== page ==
ROCKINGHAM,.North Carolina–I was reminded of Dr. Jess Jumawan, PhD after learning that the budget for children with disabilities was not given funding. I had this conversation with Dr. Jumawan on my ‘Susan Live’ program months ago and we talked about children with special needs.
He talked about how he and his wife handled their daughter who was diagnosed with autism spectrum. We talked on and on about autism and ended with an appeal to parents who are similarly situated to band together so that the provision of Republic Act 7277 (Act providing for the rehabilitation, self-development and self-reliance of disabled persons) be given enough support.
That way, we can all help children with special needs to attain their full potential. Instead, there’s zero budget for SPED (special education) in the Department of Education’s (DepEd) proposed P710 billion budget for 2023. My ears stood up as tall as Mount Everest on hearing that. How can that be? But then the DepEd blames the Department of Budget and Management for not allocating a budget for SPED.
The DBM defended itself by saying that DepEd didn’t include SPED in their budget proposal. My opinion is that the DBM explanation makes sense. The DBM reviews the proposal coming from the departments so what is there to check and approve if it’s not even there in the first place?
This is now a case of finger pointing which is normal on the government’s part but not good for the children with special needs. Ever since I knew that the government’s budget is an important public document which every taxpayer has a right to know and peruse, I’ve been hammering in my programs or in my columns that Filipinos should always pay attention to the national budget when it’s being prepared by each department and reviewed by Congress.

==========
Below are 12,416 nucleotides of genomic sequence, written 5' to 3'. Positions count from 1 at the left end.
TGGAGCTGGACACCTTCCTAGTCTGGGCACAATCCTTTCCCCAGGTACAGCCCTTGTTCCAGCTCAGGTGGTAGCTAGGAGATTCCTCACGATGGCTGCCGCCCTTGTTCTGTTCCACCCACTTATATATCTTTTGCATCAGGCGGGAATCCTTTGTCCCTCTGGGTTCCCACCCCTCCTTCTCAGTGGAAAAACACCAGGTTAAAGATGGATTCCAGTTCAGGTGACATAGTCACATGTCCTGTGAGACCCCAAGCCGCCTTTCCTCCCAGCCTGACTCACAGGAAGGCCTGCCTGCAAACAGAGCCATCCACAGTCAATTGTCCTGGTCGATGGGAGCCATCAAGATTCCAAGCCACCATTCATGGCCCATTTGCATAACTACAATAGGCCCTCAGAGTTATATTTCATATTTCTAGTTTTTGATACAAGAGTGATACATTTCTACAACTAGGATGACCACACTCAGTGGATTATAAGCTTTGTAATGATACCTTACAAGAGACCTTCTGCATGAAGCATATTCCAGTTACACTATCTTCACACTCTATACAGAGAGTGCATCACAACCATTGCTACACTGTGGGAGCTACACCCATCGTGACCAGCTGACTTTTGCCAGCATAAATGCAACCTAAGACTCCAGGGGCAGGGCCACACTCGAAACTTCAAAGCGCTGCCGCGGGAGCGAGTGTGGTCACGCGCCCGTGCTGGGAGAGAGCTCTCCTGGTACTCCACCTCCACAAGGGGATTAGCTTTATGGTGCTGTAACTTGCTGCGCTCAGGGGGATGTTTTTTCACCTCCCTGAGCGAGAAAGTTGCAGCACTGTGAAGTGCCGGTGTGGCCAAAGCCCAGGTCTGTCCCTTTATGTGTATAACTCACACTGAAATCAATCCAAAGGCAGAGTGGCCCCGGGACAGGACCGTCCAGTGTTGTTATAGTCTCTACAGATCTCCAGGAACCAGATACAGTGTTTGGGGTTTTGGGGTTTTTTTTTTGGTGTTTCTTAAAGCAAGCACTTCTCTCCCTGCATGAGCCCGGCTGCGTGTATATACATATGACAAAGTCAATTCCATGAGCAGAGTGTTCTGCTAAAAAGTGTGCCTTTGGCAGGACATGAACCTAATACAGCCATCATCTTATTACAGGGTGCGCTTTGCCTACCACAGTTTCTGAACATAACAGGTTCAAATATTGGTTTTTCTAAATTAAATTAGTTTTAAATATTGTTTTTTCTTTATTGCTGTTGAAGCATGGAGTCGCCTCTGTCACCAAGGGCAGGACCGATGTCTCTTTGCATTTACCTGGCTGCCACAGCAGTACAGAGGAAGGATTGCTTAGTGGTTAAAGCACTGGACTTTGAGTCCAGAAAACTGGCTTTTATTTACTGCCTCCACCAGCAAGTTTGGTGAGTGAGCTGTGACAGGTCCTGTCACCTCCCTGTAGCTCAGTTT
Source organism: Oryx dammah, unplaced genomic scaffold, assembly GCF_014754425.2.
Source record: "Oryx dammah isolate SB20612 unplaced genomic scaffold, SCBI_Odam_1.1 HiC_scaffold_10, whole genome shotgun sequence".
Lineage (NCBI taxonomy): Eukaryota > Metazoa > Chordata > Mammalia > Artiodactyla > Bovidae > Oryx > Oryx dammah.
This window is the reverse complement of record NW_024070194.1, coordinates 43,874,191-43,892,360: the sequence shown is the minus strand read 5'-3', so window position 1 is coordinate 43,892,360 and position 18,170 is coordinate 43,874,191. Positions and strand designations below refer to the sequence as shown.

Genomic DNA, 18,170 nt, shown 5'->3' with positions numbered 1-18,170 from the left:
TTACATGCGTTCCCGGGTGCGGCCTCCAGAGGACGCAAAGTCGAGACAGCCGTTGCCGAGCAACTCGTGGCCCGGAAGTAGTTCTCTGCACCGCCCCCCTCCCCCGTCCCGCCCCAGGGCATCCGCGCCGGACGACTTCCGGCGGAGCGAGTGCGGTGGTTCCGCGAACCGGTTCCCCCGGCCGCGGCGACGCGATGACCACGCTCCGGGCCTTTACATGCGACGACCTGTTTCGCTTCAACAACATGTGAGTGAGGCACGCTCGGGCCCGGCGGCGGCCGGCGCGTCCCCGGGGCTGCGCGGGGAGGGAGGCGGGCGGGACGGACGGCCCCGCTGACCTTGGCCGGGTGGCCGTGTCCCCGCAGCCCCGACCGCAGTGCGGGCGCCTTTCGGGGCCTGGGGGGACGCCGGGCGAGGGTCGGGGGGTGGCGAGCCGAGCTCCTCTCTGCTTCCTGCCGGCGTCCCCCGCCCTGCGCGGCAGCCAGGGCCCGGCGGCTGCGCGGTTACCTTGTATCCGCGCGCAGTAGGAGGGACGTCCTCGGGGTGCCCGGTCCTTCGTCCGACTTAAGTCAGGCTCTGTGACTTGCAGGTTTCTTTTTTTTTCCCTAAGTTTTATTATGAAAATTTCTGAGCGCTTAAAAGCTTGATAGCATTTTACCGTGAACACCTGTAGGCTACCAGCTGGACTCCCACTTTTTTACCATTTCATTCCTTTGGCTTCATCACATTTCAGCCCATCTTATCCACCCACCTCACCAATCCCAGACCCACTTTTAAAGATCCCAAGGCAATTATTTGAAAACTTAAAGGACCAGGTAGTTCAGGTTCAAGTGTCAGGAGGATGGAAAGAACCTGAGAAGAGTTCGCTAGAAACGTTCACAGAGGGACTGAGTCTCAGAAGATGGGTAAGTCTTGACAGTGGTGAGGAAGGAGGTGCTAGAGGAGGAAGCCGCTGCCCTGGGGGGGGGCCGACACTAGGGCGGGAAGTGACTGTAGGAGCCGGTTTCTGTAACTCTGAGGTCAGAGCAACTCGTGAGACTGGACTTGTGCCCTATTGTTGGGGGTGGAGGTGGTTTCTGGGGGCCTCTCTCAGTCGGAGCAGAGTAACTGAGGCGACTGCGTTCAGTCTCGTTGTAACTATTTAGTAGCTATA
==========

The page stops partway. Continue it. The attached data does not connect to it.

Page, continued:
Children with special needs need as much assistance as regular students. They are already disadvantaged so they should be given more in law to quote the late great president Ramon Magsaysay.
I worked before in a school system in the Carolinas specifically with children with special needs and I saw the abundance of resources provided by the state. In one class with only 15 students, two teachers are provided and three teacher assistants. Equipment for easy learning, a rehabilitation faculty, personal hygiene (pull ups, diapers, soap, shampoo and anything they need) are provided. Doctors, speech therapists and other specialists are provided and paid for by the state.
Aside from this, these students are not confined to schools. They go to field trips, to malls and business establishments. They do many other things that make them good citizens of the state. Can that be done in the Philippines. I would like to believe that the answer is yes, right Dr. Jumawan?
In the Philippine setting children with special needs are mostly neglected unless they have parents who can afford to provide their needs. Whoever is at fault in the zero budget debacle is not important now. What’s important is that Vice President and Education Secretary Sara Duterte-Carpio is listening finally to the pleas of parents of children with special needs.
Otherwise what’s the use of the Basic Education Act and other applicable laws as well as the recent Magna Carta for Disabled Persons. If the national government cannot implement them effectively they might as well repeal them and admit defeat. And that would be a tragic failure on their part.